What’cha doin’ for Lent?

Whatcha doin’ for Lent?

http://companionanimalsolutions.com/blogs/barking-dogs-make-it-stop/In the last three years, Ash Wednesday snuck up behind me like the small, annoying, snappy dog.

“Wait a minute—it’s when?”

I mean, stupid me, it’s not as if Lent doesn’t happen every year, or something.

So what happens?  I end up thinking about what to give up for like, five minutes, and then (grumbly) go about my day.

So what are you doing for Lent?

Most of the time, we think about what we give up.  I’ll stop eating chocolate.  I’ll stop having dessert.  I’ll stop watching Downton Abbey.  I’ll stop watching sports.

However, what if we look at Lent on the flipside?  Instead of giving something up, what about we add something that is good for us?  Instead of doing something that is potentially painful, what about we do something that is invigorating and helpful?

(Unnecessary aside: back in December, I was overheard saying, “I love Advent!  It’s such a beautiful and wonderful season. It’s like Lent—only without the pain!”  I think I ought to consider giving up talking for Lent.)

So what are you doing for Lent?

liturgy-of-the-hoursFor example, the Lent before I entered the Order, I pledged to pray the Divine Office—Morning Prayer, Midday, Evening Prayer—for the season.  I did pray Office, before, but I was hardly regular.  Moreover, by this time in my spiritual life, praying Office was becoming a part of me—so I figured, why not hasten the process?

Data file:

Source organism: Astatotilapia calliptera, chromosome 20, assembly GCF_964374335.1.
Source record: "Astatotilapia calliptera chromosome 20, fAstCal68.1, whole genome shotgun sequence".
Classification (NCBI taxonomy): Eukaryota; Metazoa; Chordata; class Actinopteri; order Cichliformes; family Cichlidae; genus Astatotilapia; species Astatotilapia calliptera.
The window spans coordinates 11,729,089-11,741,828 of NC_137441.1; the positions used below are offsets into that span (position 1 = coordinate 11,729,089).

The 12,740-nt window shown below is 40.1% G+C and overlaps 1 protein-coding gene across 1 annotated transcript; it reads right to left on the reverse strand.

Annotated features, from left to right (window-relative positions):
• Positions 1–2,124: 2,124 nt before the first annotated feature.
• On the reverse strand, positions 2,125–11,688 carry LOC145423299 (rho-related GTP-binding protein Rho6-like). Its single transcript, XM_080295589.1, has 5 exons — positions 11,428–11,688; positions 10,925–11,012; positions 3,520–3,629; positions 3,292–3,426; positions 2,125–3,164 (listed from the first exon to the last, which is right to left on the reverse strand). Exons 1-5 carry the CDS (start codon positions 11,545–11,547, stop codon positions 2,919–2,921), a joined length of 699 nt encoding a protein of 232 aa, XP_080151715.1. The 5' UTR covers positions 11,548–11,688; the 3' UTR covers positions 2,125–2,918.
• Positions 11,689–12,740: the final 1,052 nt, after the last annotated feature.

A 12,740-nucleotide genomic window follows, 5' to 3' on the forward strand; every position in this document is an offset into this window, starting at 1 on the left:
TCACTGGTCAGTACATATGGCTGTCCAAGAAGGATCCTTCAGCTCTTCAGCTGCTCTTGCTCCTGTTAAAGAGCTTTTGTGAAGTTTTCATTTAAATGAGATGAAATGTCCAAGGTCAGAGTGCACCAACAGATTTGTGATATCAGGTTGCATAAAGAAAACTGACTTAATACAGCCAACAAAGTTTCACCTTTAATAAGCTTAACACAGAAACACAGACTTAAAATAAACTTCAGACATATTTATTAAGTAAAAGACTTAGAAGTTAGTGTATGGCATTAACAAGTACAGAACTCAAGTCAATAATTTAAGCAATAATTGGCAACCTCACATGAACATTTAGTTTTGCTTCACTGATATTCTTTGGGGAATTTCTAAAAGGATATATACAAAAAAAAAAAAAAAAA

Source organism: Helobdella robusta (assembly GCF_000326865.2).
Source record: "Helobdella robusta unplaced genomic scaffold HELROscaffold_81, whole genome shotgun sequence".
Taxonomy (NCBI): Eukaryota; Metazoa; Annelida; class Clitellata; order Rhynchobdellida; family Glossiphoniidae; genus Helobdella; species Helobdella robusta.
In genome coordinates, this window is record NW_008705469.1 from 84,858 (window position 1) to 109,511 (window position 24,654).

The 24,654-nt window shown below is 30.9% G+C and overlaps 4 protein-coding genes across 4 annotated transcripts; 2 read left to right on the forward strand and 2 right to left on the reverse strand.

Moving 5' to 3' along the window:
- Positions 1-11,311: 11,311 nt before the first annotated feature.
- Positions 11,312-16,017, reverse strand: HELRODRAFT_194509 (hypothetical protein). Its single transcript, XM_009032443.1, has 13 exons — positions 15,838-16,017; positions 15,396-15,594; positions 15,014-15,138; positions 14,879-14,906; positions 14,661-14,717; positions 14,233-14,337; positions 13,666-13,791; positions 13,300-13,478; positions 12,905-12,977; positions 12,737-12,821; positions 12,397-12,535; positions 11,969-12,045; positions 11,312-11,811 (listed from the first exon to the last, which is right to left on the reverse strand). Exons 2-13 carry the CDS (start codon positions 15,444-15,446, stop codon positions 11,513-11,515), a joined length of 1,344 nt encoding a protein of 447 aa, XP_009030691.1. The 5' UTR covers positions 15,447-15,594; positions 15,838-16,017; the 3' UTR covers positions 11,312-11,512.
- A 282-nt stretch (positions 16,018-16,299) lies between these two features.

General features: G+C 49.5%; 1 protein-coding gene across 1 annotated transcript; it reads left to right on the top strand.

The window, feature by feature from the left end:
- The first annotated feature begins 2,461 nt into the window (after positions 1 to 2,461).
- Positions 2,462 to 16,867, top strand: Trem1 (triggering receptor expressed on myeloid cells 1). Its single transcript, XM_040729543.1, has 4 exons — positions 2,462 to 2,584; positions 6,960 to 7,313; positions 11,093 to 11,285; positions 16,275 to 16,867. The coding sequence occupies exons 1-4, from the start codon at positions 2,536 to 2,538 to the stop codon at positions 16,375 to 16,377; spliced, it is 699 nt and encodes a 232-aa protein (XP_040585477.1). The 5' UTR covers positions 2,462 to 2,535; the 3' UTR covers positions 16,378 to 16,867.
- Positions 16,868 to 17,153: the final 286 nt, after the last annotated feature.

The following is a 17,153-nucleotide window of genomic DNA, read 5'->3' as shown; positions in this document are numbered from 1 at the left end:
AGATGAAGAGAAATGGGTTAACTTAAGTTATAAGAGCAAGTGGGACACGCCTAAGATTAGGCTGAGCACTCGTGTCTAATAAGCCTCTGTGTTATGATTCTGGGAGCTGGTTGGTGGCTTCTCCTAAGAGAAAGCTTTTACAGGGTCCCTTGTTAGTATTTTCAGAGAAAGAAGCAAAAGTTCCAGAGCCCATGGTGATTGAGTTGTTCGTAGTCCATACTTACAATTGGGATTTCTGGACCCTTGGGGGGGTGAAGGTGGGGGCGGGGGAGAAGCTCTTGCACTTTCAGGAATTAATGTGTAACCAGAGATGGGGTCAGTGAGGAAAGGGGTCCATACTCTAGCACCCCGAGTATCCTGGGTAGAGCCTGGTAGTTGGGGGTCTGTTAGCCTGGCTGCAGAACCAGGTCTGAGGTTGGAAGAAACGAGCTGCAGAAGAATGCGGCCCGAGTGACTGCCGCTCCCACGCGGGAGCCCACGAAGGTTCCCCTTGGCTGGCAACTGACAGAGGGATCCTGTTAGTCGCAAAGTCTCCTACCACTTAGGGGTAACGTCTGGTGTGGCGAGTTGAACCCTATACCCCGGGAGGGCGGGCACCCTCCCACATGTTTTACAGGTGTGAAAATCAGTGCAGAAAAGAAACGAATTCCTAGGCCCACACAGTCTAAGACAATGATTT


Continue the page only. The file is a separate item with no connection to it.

I’m also bad at keeping contact with my friends in other parts of the world.  One year, it was part of my Lent to call a different friend once a week.

Another example, my last two years at Stanford, I intentionally “went Cistercian” for a half-day, once a week.  After I said Office and Mass, I would go into my room doing things in complete silence. I even added email and social media to the list, because I assented that communicating on the internet wasn’t silence—it was more like busy quietude.


Of course, we still ought to fast, pray, give alms for Lent.  Perhaps we ought to delete the Facebook and Twitter apps from our phone.  Refrain from meat or go to Adoration.  But it would behoove us as well to look at Lent—not as a time to give things up, but add things we ought to be doing anyway.

…like doing everything we can to prepare for the Resurrection.

Fra. Angelico, OP Noli me Tangere

Fra. Angelico, OP
Noli me Tangere

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